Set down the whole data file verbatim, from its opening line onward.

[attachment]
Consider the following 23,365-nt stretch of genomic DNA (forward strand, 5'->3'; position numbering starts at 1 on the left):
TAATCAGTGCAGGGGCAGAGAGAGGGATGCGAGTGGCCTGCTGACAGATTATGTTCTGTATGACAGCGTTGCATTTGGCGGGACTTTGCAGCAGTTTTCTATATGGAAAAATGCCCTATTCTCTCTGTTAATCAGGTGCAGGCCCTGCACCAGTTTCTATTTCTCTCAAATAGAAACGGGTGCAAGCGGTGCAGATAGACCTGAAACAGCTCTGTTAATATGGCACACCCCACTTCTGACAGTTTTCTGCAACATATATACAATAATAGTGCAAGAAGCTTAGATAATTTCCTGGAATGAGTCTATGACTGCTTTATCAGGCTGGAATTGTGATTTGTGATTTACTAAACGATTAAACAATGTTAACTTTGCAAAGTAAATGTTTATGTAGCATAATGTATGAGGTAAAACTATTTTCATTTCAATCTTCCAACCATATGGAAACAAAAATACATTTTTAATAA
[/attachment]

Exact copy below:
Consider the following 23,365-nt stretch of genomic DNA (forward strand, 5'->3'; position numbering starts at 1 on the left):
TAATCAGTGCAGGGGCAGAGAGAGGGATGCGAGTGGCCTGCTGACAGATTATGTTCTGTATGACAGCGTTGCATTTGGCGGGACTTTGCAGCAGTTTTCTATATGGAAAAATGCCCTATTCTCTCTGTTAATCAGGTGCAGGCCCTGCACCAGTTTCTATTTCTCTCAAATAGAAACGGGTGCAAGCGGTGCAGATAGACCTGAAACAGCTCTGTTAATATGGCACACCCCACTTCTGACAGTTTTCTGCAACATATATACAATAATAGTGCAAGAAGCTTAGATAATTTCCTGGAATGAGTCTATGACTGCTTTATCAGGCTGGAATTGTGATTTGTGATTTACTAAACGATTAAACAATGTTAACTTTGCAAAGTAAATGTTTATGTAGCATAATGTATGAGGTAAAACTATTTTCATTTCAATCTTCCAACCATATGGAAACAAAAATACATTTTTAATAA